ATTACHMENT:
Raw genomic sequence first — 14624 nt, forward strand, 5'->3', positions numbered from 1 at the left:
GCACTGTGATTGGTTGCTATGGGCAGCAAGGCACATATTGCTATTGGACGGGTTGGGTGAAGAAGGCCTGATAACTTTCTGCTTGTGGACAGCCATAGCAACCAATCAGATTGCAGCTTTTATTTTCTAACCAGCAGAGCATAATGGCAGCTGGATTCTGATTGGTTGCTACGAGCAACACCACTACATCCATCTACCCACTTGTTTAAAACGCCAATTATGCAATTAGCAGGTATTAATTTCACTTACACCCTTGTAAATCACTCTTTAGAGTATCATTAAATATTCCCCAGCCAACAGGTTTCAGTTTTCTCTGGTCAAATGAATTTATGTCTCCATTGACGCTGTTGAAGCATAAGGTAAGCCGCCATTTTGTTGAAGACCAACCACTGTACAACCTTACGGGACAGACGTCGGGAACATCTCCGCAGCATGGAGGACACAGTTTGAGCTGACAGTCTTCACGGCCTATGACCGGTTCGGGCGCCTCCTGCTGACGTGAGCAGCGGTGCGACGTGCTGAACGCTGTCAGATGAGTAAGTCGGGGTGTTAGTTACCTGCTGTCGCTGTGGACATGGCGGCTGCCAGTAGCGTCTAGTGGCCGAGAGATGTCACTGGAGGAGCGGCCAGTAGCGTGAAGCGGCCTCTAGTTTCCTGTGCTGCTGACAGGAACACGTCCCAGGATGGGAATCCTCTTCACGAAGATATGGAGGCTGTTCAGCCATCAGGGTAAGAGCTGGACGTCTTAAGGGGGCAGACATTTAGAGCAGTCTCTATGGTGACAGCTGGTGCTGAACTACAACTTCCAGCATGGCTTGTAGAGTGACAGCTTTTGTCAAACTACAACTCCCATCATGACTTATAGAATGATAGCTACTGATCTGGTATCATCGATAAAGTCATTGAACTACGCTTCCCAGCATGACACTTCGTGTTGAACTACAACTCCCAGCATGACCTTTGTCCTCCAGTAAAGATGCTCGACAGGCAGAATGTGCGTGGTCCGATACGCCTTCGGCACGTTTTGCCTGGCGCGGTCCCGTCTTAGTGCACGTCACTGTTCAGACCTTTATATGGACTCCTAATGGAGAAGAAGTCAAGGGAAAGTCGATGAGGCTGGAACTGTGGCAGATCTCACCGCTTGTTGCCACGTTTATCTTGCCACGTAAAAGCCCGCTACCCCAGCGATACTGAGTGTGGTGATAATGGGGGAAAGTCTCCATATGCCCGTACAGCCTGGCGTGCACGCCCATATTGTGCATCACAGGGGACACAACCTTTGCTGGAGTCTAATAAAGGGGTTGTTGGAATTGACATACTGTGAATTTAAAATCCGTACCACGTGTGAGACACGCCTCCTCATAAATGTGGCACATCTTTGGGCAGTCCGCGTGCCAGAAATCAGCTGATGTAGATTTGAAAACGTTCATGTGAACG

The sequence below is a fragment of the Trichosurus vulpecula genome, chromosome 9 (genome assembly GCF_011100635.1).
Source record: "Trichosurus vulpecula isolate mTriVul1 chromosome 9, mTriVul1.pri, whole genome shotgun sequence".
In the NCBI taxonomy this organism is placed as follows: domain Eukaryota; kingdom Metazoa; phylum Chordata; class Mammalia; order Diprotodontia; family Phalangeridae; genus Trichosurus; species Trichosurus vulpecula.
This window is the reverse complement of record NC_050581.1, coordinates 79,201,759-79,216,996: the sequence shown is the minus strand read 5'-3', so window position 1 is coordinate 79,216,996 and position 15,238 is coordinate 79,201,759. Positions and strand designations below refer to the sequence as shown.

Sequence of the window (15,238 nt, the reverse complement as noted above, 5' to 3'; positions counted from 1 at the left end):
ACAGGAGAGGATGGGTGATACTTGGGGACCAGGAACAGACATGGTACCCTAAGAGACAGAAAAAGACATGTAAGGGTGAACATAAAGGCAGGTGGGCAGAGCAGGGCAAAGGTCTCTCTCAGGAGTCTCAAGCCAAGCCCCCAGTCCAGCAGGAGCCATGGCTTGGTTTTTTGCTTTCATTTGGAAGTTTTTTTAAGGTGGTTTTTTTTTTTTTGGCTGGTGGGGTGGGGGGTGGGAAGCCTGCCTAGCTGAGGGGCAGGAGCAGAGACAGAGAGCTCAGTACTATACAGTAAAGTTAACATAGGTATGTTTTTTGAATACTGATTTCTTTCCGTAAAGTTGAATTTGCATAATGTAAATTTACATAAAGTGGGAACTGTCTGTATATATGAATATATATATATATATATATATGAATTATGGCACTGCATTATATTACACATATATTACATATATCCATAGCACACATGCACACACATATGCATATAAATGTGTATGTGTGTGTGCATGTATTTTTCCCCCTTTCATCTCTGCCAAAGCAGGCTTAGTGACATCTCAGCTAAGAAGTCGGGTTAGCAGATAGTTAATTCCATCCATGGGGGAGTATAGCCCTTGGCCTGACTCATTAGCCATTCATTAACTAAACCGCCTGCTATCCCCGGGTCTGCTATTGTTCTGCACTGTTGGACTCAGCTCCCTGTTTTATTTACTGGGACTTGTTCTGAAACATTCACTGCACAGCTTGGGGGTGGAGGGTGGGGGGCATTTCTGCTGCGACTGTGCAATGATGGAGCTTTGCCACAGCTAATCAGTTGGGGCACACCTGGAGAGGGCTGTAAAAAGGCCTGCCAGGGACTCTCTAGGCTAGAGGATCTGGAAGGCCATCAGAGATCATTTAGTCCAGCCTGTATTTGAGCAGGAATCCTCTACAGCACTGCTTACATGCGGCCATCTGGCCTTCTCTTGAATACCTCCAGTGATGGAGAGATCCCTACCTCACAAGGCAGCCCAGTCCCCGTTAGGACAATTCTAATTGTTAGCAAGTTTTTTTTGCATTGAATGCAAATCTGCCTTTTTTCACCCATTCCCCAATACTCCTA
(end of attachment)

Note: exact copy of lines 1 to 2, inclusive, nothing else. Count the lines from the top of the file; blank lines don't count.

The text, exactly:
Raw genomic sequence first — 14624 nt, forward strand, 5'->3', positions numbered from 1 at the left:
GCACTGTGATTGGTTGCTATGGGCAGCAAGGCACATATTGCTATTGGACGGGTTGGGTGAAGAAGGCCTGATAACTTTCTGCTTGTGGACAGCCATAGCAACCAATCAGATTGCAGCTTTTATTTTCTAACCAGCAGAGCATAATGGCAGCTGGATTCTGATTGGTTGCTACGAGCAACACCACTACATCCATCTACCCACTTGTTTAAAACGCCAATTATGCAATTAGCAGGTATTAATTTCACTTACACCCTTGTAAATCACTCTTTAGAGTATCATTAAATATTCCCCAGCCAACAGGTTTCAGTTTTCTCTGGTCAAATGAATTTATGTCTCCATTGACGCTGTTGAAGCATAAGGTAAGCCGCCATTTTGTTGAAGACCAACCACTGTACAACCTTACGGGACAGACGTCGGGAACATCTCCGCAGCATGGAGGACACAGTTTGAGCTGACAGTCTTCACGGCCTATGACCGGTTCGGGCGCCTCCTGCTGACGTGAGCAGCGGTGCGACGTGCTGAACGCTGTCAGATGAGTAAGTCGGGGTGTTAGTTACCTGCTGTCGCTGTGGACATGGCGGCTGCCAGTAGCGTCTAGTGGCCGAGAGATGTCACTGGAGGAGCGGCCAGTAGCGTGAAGCGGCCTCTAGTTTCCTGTGCTGCTGACAGGAACACGTCCCAGGATGGGAATCCTCTTCACGAAGATATGGAGGCTGTTCAGCCATCAGGGTAAGAGCTGGACGTCTTAAGGGGGCAGACATTTAGAGCAGTCTCTATGGTGACAGCTGGTGCTGAACTACAACTTCCAGCATGGCTTGTAGAGTGACAGCTTTTGTCAAACTACAACTCCCATCATGACTTATAGAATGATAGCTACTGATCTGGTATCATCGATAAAGTCATTGAACTACGCTTCCCAGCATGACACTTCGTGTTGAACTACAACTCCCAGCATGACCTTTGTCCTCCAGTAAAGATGCTCGACAGGCAGAATGTGCGTGGTCCGATACGCCTTCGGCACGTTTTGCCTGGCGCGGTCCCGTCTTAGTGCACGTCACTGTTCAGACCTTTATATGGACTCCTAATGGAGAAGAAGTCAAGGGAAAGTCGATGAGGCTGGAACTGTGGCAGATCTCACCGCTTGTTGCCACGTTTATCTTGCCACGTAAAAGCCCGCTACCCCAGCGATACTGAGTGTGGTGATAATGGGGGAAAGTCTCCATATGCCCGTACAGCCTGGCGTGCACGCCCATATTGTGCATCACAGGGGACACAACCTTTGCTGGAGTCTAATAAAGGGGTTGTTGGAATTGACATACTGTGAATTTAAAATCCGTACCACGTGTGAGACACGCCTCCTCATAAATGTGGCACATCTTTGGGCAGTCCGCGTGCCAGAAATCAGCTGATGTAGATTTGAAAACGTTCATGTGAACG